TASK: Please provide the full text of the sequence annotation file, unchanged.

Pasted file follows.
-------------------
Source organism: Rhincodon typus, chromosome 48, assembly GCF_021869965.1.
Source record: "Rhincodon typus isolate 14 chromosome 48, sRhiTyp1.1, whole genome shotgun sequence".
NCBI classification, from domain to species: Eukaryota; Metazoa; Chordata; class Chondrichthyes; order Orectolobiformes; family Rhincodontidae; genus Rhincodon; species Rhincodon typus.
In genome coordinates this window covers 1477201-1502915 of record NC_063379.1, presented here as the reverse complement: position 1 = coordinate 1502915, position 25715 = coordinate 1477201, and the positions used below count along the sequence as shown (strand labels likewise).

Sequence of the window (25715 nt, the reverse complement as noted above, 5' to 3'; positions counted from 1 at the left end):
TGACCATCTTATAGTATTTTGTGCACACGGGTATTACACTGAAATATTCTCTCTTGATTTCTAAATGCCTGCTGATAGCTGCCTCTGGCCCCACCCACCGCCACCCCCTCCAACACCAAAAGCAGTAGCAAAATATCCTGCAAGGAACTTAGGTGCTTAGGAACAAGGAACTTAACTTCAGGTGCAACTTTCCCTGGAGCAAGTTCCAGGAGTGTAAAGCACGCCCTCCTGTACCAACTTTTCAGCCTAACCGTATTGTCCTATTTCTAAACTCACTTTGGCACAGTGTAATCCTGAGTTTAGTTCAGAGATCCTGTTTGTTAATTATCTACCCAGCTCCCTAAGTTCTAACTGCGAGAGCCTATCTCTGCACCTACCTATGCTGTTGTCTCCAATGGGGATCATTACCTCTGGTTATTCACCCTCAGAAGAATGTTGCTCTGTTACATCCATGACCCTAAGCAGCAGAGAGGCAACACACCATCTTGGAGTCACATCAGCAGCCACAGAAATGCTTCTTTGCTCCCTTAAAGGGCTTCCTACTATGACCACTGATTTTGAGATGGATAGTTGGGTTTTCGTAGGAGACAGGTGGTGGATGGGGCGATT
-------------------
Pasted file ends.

Source organism: Rhincodon typus, chromosome 48, assembly GCF_021869965.1.
Source record: "Rhincodon typus isolate 14 chromosome 48, sRhiTyp1.1, whole genome shotgun sequence".
NCBI classification, from domain to species: Eukaryota; Metazoa; Chordata; class Chondrichthyes; order Orectolobiformes; family Rhincodontidae; genus Rhincodon; species Rhincodon typus.
In genome coordinates this window covers 1477201-1502915 of record NC_063379.1, presented here as the reverse complement: position 1 = coordinate 1502915, position 25715 = coordinate 1477201, and the positions used below count along the sequence as shown (strand labels likewise).

Sequence of the window (25715 nt, the reverse complement as noted above, 5' to 3'; positions counted from 1 at the left end):
TGACCATCTTATAGTATTTTGTGCACACGGGTATTACACTGAAATATTCTCTCTTGATTTCTAAATGCCTGCTGATAGCTGCCTCTGGCCCCACCCACCGCCACCCCCTCCAACACCAAAAGCAGTAGCAAAATATCCTGCAAGGAACTTAGGTGCTTAGGAACAAGGAACTTAACTTCAGGTGCAACTTTCCCTGGAGCAAGTTCCAGGAGTGTAAAGCACGCCCTCCTGTACCAACTTTTCAGCCTAACCGTATTGTCCTATTTCTAAACTCACTTTGGCACAGTGTAATCCTGAGTTTAGTTCAGAGATCCTGTTTGTTAATTATCTACCCAGCTCCCTAAGTTCTAACTGCGAGAGCCTATCTCTGCACCTACCTATGCTGTTGTCTCCAATGGGGATCATTACCTCTGGTTATTCACCCTCAGAAGAATGTTGCTCTGTTACATCCATGACCCTAAGCAGCAGAGAGGCAACACACCATCTTGGAGTCACATCAGCAGCCACAGAAATGCTTCTTTGCTCCCTTAAAGGGCTTCCTACTATGACCACTGATTTTGAGATGGATAGTTGGGTTTTCGTAGGAGACAGGTGGTGGATGGGGCGATT